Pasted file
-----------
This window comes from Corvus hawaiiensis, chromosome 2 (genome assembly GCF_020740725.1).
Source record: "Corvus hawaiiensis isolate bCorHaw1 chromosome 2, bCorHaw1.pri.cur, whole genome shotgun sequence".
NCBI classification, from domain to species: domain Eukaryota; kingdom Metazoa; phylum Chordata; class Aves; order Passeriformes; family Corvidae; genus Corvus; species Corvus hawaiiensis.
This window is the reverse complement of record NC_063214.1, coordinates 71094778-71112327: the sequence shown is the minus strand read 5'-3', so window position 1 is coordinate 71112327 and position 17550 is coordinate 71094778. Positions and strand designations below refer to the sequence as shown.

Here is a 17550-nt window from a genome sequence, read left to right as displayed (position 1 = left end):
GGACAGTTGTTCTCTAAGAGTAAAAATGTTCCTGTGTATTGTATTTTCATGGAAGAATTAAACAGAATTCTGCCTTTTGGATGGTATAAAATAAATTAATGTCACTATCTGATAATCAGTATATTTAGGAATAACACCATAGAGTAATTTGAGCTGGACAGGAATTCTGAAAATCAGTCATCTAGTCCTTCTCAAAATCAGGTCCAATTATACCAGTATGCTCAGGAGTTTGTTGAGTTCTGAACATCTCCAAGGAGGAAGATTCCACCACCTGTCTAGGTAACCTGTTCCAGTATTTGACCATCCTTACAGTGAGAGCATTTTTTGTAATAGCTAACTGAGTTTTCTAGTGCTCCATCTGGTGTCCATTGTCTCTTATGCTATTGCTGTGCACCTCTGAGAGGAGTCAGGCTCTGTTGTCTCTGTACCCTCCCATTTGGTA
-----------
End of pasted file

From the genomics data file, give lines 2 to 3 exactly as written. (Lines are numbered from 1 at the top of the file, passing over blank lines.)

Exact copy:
Source record: "Corvus hawaiiensis isolate bCorHaw1 chromosome 2, bCorHaw1.pri.cur, whole genome shotgun sequence".
NCBI classification, from domain to species: domain Eukaryota; kingdom Metazoa; phylum Chordata; class Aves; order Passeriformes; family Corvidae; genus Corvus; species Corvus hawaiiensis.